One reason to use M1 is this: During the middle of a cold Wyoming winter (e.g. -30*F), using Dino oil, starting my 93 caddy is kinda painful event. Whirr...whirr..whirr, rumble rumble rumble. Then the engine takes quite a bit of time to labor up to the normal idle speed and the whole car shakes. Using M1, that just doesn't happen, it spins right up.
Have you ever seen Dino oil pour when it's -20*F? I have, it doesn't. I tried to add a quart to my airplane before a trip. Took 15 minutes to get the 1qt of dino oil in the crankcase. Have to really squeeze the bottle and it comes out like molasses and just slogs into the filler tube.
Would my 93 Deville have made it to 300k and my 85 Deville to 238k without M1? Dunno, but the 93 Deville engine is the thing that has given me the last, nay zero, problems (85 engine blew a head gasket going full throttle up a hill in the middle of summer. The water pump seal went. The coolant left the building, like Elvis. Then the engine simply overheated).
Would it be a good idea to use M1 in the cold part of winter and switch back to Dino in the good weather (of which we have so little)? Maybe. Dunno.

mcowden
10-20-05, 04:19 PM
Hay, thanks for the replies, I appreciate hearing about your experiences with Dino oil, etc.
One reason to use M1 is this: During the middle of a cold Wyoming winter (e.g. -30*F), using Dino oil, starting my 93 caddy is kinda painful event. Whirr...whirr..whirr, rumble rumble rumble. Then the engine takes quite a bit of time to labor up to the normal idle speed and the whole car shakes. Using M1, that just doesn't happen, it spins right up.
Have you ever seen Dino oil pour when it's -20*F? I have, it doesn't. I tried to add a quart to my airplane before a trip. Took 15 minutes to get the 1qt of dino oil in the crankcase. Have to really squeeze the bottle and it comes out like molasses and just slogs into the filler tube.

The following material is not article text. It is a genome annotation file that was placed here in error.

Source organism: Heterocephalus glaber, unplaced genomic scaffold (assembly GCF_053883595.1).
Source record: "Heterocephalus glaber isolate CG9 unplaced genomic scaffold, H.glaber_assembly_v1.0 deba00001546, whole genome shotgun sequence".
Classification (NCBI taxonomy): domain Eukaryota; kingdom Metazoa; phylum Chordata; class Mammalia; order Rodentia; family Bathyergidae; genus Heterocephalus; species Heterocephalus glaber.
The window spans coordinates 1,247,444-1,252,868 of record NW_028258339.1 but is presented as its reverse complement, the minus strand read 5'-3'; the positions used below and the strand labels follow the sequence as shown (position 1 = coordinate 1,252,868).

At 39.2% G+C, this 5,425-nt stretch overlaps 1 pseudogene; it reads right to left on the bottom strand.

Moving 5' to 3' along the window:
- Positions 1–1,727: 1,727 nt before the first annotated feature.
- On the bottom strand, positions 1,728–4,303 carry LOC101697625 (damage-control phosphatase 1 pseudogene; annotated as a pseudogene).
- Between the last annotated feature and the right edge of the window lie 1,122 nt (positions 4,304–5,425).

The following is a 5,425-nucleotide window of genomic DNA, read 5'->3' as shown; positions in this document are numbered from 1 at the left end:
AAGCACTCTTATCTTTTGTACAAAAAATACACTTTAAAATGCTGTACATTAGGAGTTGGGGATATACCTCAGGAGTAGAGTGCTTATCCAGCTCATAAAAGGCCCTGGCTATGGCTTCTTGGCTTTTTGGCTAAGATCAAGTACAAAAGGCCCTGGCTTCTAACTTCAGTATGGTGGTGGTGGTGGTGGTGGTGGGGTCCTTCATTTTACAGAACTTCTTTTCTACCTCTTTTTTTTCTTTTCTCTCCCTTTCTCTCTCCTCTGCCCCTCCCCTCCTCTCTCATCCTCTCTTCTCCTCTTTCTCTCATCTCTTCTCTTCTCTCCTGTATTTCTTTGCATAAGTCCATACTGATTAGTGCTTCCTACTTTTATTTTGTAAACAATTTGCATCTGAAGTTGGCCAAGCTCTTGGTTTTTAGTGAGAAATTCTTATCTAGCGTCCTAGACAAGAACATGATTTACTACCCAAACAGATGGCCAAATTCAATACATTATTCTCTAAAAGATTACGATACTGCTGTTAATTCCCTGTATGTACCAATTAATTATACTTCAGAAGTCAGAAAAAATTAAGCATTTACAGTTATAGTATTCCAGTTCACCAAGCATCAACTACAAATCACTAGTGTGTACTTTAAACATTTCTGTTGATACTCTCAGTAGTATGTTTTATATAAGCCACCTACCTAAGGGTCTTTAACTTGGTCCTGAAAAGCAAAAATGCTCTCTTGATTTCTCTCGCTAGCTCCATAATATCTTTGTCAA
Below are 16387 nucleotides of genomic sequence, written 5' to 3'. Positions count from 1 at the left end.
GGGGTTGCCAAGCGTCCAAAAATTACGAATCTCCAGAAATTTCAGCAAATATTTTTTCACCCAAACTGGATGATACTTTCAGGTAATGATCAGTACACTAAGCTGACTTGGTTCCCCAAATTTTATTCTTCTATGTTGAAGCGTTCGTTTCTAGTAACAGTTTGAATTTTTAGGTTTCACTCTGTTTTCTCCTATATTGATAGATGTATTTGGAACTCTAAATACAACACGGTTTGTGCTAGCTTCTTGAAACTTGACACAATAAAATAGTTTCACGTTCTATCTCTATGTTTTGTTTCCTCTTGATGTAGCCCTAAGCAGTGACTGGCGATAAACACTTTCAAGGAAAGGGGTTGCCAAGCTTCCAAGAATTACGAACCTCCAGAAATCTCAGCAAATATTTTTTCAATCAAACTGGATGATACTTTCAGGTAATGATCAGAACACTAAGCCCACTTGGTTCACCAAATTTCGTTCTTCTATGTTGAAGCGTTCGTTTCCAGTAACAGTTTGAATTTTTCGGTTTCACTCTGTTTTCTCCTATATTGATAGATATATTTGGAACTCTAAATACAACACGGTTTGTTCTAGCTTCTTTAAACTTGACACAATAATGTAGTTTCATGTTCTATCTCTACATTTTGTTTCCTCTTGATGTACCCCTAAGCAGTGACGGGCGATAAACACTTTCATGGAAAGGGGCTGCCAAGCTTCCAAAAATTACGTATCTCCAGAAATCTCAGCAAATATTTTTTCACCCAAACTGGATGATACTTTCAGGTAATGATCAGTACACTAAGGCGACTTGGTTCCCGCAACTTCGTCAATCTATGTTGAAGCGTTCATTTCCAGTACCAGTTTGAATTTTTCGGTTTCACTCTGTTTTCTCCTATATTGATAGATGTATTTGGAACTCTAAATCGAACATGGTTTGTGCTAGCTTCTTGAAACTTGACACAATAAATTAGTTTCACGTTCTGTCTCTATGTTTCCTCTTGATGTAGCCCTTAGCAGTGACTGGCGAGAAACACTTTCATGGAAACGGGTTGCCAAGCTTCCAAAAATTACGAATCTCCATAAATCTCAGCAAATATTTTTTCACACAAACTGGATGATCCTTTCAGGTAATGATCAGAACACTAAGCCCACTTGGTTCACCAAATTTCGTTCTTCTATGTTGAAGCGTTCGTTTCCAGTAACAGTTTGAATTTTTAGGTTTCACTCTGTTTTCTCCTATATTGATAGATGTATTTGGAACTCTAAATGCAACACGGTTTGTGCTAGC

Would my 93 Deville have made it to 300k and my 85 Deville to 238k without M1? Dunno, but the 93 Deville engine is the thing that has given me the last, nay zero, problems (85 engine blew a head gasket going full throttle up a hill in the middle of summer. The water pump seal went. The coolant left the building, like Elvis. Then the engine simply overheated).
Would it be a good idea to use M1 in the cold part of winter and switch back to Dino in the good weather (of which we have so little)? Maybe. Dunno.


I agree with you that synthetic flows better at extreme low temperatures. In the case of Chicago, that happens so infrequently that it's hard to justify spending 3x the cost or more per oil change. Yep, it cranks slowly and yep, it doesn't sound so good for the first few seconds, but I can't justify the additional $20+ per oil change to protect against a handful of extreme cold starts per year. The head gasket failure on your 85 probably had nothing to do with the oil you used, but I'm sure you already know that. One of our friends in Fairbanks, AK experiences colder temps than Cheyenne. If dkozloski chimes in here, I'll be interested to hear if the uses syn or dino and whether or not he's experienced any engine problems related to lubrication failure at cold temperatures. My guess is no. Besides, global warming is going to heat us up so we won't have any more cold winters anymore anyway, right? :D

thu
10-20-05, 09:22 PM
:D :D

I just did a calculation of how many extra $$ I spent using M1 instead of regular Dino on my 93 Deville. It's about $660 over 12 years (40 oil changes or so) or about $55/yr. Old habits die hard, and this N* takes two more quarts of oil than the 4.9, so that means en extra $6 per oil change. I assume Dino at $1/qt and M1 at $4/qt at Wally World. I know the price for M1 is accurate, but what about Dino? Is it $1/qt?

Oh yeah...I shouldn't worry about sludge in my two-year old STS. Ain't that many miles on it yet.